n+1 • June 2012
Radical chic? This essay by the editors of n+1 Magazine argues that our fixation on credentialism, which has winnowed the "haves" from the "have-nots" for centuries, has run its course. Read on for a thought-provoking history of the academy's stranglehold on political discourse and upward mobility.
I think all Americans of a certain age must acknowledge that we've moved away from the days when "solidarity trumped the compulsion to rank." And that we've lost a lot in the process. This is a pretty powerful rant about the elite university hold on exceptional credentials. Of course credentials rule everywhere even when they don't convey exceptionalism, just authorization. See this intriguing article—how much to be licensed to braid hair? The author's suggestions about how to break the hold will infuriate or intrigue you. All of next year's high school valedictorians refuse to go to college . . . perhaps somebody's been reading Ayn Rand and believes that business about stopping the motor of the world. (Michalko)
Forbes • July 17, 2012
Under the radar. Here are a few facts about LinkedIn you might not have known: LinkedIn stock is up 64% this year while Facebook shares have dropped 17%; for every hour a user spends on the site, LinkedIn nets $1.30 in revenue—Facebook only 6.2 cents; LinkedIn spends 33% of its revenues on a recently doubled sales force—Facebook spends 15%. Read on to find out more about how the LinkedIn leviathan is poised to disrupt the social networking scene.
The exceptionally credentialed are registered here but so are all those serious about their professional profile. LinkedIn does have a business model more robust than ad placement. They've tapped a paying audience who want direct targeted access to the professional and career information we've disclosed. Ads need big audiences with low transaction costs because most products can’t bear large customer acquisition costs. Filling a new job has very high transaction costs and you will pay more to do it right. If a vanity search on Google produces your personal home page; then LinkedIn produces your professional home page.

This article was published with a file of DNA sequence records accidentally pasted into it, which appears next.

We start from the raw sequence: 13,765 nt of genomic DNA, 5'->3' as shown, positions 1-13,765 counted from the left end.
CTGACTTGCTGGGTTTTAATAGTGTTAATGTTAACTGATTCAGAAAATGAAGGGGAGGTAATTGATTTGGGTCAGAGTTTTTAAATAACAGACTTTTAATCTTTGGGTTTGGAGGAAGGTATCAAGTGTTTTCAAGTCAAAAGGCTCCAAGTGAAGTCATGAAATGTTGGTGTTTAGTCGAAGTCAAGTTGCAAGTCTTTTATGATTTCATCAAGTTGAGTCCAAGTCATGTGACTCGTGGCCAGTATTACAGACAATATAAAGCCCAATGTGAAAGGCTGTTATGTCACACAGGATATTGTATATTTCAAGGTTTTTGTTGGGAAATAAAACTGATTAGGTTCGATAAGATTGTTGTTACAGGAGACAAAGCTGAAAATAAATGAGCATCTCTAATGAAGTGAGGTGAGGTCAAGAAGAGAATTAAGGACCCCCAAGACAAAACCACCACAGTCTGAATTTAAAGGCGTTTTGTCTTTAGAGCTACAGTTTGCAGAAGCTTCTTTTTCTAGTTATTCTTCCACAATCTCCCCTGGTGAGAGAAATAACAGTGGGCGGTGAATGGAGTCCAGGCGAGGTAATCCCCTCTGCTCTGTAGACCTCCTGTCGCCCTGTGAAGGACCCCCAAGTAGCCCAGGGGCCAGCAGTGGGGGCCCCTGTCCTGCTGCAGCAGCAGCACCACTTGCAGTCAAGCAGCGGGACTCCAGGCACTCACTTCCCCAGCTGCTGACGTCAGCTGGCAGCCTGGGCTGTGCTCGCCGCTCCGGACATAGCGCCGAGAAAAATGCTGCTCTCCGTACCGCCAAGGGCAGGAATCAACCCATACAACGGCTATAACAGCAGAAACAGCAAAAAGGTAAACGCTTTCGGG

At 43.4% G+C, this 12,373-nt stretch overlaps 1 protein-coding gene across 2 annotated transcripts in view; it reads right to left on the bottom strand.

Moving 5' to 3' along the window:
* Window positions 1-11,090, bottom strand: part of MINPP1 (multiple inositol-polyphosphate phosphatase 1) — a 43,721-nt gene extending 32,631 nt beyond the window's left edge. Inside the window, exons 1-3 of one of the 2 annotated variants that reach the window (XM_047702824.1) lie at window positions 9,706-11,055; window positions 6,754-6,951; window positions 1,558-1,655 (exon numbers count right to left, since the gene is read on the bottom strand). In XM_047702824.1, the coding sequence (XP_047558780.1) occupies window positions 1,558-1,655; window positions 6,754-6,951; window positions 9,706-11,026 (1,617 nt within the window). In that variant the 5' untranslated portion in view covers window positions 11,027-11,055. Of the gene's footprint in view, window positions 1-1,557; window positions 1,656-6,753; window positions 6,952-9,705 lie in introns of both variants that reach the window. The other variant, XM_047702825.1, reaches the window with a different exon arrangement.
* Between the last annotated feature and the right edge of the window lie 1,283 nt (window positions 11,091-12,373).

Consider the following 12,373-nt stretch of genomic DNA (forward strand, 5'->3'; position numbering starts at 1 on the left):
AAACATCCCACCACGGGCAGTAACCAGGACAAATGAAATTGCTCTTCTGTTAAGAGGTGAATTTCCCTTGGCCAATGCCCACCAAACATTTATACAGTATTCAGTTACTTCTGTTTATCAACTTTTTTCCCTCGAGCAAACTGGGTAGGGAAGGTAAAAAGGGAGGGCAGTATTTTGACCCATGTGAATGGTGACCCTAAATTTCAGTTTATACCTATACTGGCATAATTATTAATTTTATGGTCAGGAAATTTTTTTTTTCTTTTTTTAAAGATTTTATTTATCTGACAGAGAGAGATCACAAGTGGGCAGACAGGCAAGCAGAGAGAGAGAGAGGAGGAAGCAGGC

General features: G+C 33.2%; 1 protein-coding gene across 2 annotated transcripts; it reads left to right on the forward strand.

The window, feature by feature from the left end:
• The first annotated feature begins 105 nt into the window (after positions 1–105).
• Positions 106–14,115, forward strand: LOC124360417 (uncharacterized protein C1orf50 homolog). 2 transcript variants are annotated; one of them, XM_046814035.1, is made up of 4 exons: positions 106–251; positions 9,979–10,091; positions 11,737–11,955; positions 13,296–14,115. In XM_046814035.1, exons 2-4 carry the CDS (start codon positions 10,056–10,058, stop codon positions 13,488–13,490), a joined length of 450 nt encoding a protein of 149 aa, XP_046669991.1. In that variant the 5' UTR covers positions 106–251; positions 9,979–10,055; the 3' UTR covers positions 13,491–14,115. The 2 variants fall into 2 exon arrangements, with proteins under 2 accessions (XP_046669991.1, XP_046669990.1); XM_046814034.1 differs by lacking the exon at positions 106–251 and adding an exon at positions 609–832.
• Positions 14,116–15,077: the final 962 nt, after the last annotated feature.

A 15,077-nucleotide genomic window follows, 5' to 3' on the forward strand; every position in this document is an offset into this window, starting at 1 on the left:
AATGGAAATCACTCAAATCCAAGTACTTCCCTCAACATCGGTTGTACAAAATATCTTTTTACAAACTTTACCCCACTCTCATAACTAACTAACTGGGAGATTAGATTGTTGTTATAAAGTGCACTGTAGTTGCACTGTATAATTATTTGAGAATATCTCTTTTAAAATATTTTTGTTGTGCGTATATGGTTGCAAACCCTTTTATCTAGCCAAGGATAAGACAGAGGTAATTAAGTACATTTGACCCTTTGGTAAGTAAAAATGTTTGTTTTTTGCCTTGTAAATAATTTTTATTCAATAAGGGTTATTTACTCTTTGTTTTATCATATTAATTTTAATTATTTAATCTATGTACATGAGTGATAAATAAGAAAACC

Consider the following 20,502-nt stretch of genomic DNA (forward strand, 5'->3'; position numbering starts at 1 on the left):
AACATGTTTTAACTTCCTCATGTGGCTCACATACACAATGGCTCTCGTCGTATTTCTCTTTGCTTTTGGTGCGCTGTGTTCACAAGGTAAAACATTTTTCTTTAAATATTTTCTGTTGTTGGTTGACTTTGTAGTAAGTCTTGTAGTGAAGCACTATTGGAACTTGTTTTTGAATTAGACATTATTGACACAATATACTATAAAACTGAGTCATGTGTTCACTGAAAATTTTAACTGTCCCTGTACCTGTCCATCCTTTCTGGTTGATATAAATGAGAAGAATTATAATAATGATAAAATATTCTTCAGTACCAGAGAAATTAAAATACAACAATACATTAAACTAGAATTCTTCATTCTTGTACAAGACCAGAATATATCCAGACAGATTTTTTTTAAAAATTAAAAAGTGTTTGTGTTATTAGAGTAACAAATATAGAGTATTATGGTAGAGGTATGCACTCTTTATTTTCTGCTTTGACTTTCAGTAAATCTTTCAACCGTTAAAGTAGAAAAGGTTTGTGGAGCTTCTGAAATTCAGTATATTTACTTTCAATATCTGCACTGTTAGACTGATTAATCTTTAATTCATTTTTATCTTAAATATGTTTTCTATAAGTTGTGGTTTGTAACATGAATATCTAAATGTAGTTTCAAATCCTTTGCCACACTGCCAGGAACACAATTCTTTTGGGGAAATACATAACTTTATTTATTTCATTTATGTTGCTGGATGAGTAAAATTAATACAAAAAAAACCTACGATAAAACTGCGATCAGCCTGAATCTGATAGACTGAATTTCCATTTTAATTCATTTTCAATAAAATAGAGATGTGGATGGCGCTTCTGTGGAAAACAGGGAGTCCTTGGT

The Wall Street Journal • June 29, 2012
Peekaboo. It turns out that publishers of e-books have access to extensive details about purchasers' reading habits, including reading session duration, pages read and search terms employed. Although they have yet to reveal their plans for using this giant new data cache, publishers' ability to monitor readers' behavior signals a major shift in privacy norms. Check out this discussion for insight into the ups and downs of this cozy new relationship.
I haven't taken advantage of what e-book providers can tell me about others' experience of the text I'm reading. For my colleagues it seems to be catalytic experience. I had not thought about the "product design" feedback that could be flowing back to publishers and authors. My guess is that for authors it will be both embraced and rejected. Got to love the genre readers, they seem to be the ones to thank for keeping fiction alive. (Michalko)
Harvard Magazine • July-August 2012
Anything goes. Students in Harvard's "Library Test Kitchen" class imagine the library as laboratory. Read on for inspiration on transforming physical library space into a community-relevant resource.
If you haven't heard of these it's worth scanning. I liked this loosely-related piece about the future look of the urban public library. (Michalko)
The New Republic • June 22, 2012
Hashtag happy. This brief commentary on the linguistic linkage between techno-gadgetry and casual speech illustrates the influence that texting and Twitter have exerted on the way we talk to each other. But author John McWhorter notes that colloquial jargon has always reflected the mania of the moment—read on for a quick historical perspective on how technology affects language trends.
Fun even though I've never really heard somebody say "hashtag" as a prefatory vocal signal of ironic importance. I'm still seeing air quotes. (Michalko)
Above the Fold Quiz
According to an item in this week's News and Views section, what is Umlaut?
Get the answer.